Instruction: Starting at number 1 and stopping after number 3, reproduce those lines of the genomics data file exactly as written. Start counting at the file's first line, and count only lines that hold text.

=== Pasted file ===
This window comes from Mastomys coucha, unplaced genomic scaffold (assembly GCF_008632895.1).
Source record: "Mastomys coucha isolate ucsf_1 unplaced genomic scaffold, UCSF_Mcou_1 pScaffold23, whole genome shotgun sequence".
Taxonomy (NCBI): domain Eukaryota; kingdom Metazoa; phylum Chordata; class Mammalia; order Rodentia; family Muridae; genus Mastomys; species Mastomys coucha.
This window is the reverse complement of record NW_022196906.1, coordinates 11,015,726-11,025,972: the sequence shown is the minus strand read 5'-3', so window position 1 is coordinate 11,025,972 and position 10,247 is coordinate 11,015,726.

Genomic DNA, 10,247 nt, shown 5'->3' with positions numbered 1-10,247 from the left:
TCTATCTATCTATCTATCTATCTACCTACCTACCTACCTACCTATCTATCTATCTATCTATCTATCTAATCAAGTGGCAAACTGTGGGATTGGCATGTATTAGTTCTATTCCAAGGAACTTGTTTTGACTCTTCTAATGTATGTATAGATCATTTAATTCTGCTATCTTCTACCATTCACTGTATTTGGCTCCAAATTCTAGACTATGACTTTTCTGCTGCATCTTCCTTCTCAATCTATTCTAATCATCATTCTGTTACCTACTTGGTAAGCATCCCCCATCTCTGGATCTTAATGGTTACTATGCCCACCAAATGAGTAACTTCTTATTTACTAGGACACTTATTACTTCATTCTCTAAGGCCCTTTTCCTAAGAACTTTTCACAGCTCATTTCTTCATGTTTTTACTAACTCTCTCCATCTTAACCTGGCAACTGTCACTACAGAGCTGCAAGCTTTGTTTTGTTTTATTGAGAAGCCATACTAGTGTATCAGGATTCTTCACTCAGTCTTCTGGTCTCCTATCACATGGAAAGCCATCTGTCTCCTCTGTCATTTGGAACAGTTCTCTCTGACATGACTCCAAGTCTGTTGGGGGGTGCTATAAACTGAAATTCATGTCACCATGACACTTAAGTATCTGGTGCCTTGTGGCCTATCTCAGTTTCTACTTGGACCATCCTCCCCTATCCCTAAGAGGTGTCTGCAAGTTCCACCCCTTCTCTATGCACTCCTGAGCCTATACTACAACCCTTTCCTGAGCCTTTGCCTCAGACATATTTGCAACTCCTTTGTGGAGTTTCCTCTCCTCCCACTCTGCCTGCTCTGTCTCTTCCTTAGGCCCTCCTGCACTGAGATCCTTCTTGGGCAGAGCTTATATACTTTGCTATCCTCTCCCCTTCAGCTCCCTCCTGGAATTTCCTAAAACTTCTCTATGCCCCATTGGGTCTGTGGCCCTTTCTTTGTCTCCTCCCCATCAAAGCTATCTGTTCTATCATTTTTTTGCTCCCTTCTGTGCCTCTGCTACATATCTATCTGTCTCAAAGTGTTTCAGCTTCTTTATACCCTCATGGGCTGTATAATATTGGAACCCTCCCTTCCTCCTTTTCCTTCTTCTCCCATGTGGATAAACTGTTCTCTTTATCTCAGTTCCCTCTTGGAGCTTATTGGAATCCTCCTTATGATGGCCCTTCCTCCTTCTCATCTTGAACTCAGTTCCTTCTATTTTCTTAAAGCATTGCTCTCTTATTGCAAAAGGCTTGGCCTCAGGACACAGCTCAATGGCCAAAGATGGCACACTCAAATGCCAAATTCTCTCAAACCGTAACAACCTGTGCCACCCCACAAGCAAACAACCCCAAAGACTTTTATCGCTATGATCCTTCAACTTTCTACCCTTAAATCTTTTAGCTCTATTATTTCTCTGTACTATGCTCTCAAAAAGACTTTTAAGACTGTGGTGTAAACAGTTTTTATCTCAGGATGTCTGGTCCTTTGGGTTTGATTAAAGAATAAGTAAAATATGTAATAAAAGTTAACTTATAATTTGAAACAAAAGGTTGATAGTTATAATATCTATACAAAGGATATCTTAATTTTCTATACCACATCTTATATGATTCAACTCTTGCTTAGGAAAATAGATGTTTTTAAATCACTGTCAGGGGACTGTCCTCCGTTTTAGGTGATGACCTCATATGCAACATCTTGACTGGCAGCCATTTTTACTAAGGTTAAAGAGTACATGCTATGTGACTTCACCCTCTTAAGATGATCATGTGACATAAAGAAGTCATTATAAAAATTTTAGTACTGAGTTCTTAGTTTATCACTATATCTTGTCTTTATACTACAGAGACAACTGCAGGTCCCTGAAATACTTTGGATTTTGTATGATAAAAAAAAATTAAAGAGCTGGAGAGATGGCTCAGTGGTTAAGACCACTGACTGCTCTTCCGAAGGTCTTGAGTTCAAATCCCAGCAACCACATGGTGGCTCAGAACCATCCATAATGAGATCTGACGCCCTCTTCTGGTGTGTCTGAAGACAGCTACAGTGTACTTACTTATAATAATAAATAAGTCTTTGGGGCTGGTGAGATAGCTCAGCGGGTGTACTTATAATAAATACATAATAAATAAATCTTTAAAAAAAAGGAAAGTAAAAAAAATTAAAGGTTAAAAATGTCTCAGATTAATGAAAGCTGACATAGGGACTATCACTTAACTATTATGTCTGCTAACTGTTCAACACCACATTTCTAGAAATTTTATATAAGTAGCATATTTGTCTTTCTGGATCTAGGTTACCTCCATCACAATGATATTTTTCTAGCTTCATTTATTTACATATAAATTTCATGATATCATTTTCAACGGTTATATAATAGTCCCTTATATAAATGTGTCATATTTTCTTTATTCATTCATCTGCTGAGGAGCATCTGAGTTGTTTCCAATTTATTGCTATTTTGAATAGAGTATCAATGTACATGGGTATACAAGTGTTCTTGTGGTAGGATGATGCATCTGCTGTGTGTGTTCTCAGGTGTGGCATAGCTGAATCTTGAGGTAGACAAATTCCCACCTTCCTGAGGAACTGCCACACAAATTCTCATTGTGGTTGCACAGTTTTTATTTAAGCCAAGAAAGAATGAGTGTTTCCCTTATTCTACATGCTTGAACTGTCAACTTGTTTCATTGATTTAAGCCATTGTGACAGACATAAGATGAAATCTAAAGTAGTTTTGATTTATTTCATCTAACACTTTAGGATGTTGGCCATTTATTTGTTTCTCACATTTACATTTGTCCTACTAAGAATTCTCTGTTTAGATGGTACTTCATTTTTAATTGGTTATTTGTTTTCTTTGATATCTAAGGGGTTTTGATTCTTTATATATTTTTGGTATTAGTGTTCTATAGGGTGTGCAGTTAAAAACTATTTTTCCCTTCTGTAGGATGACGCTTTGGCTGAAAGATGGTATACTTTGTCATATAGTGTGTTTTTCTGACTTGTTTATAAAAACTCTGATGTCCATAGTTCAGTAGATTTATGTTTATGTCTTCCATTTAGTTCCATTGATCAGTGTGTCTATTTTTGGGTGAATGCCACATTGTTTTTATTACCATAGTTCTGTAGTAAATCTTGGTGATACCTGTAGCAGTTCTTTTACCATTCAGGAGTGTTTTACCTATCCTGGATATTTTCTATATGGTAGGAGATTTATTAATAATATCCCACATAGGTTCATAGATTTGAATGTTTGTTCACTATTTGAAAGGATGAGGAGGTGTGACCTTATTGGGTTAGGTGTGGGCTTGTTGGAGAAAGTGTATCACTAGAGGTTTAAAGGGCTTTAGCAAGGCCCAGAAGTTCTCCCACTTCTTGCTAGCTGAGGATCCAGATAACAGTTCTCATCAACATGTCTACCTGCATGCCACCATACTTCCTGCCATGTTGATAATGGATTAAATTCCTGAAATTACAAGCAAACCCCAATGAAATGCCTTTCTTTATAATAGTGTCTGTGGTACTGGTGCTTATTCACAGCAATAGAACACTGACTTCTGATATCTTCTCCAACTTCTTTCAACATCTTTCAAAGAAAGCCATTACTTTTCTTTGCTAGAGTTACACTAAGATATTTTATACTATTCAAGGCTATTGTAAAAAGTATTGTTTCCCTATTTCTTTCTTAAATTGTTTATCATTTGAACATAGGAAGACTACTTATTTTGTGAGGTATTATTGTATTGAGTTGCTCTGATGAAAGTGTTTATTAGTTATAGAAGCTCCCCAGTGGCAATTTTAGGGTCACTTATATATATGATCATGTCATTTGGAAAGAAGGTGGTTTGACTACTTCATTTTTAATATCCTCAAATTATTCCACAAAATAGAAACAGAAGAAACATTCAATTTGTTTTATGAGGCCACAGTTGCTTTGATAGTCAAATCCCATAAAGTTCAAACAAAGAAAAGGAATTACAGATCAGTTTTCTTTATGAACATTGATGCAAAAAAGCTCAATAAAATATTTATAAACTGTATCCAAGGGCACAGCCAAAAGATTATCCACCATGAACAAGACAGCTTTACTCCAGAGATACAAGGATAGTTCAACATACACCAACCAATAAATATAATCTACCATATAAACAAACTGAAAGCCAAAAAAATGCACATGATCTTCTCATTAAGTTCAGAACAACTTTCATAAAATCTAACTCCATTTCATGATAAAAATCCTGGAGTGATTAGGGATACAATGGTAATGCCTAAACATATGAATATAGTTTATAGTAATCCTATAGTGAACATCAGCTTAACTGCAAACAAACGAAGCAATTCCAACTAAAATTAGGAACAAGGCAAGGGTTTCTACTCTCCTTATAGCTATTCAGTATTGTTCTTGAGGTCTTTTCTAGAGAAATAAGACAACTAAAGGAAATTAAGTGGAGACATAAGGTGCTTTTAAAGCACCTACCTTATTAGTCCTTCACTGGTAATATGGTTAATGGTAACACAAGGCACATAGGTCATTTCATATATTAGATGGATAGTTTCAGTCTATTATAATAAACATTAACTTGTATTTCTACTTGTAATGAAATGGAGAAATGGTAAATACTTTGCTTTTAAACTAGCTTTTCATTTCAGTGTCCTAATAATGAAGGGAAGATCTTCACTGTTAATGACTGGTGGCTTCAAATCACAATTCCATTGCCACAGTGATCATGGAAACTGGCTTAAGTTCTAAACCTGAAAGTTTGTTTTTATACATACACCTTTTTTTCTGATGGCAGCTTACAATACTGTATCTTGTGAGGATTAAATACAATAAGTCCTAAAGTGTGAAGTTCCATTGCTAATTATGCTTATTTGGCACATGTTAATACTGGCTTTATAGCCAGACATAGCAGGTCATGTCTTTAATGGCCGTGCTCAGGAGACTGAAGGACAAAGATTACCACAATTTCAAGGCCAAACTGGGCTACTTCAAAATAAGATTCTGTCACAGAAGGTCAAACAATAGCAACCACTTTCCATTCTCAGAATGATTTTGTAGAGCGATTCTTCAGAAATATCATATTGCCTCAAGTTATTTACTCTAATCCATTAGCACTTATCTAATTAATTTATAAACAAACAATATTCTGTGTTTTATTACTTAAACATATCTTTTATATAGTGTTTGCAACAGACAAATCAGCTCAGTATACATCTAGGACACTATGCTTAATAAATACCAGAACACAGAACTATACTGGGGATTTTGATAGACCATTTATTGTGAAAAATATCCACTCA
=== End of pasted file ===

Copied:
This window comes from Mastomys coucha, unplaced genomic scaffold (assembly GCF_008632895.1).
Source record: "Mastomys coucha isolate ucsf_1 unplaced genomic scaffold, UCSF_Mcou_1 pScaffold23, whole genome shotgun sequence".
Taxonomy (NCBI): domain Eukaryota; kingdom Metazoa; phylum Chordata; class Mammalia; order Rodentia; family Muridae; genus Mastomys; species Mastomys coucha.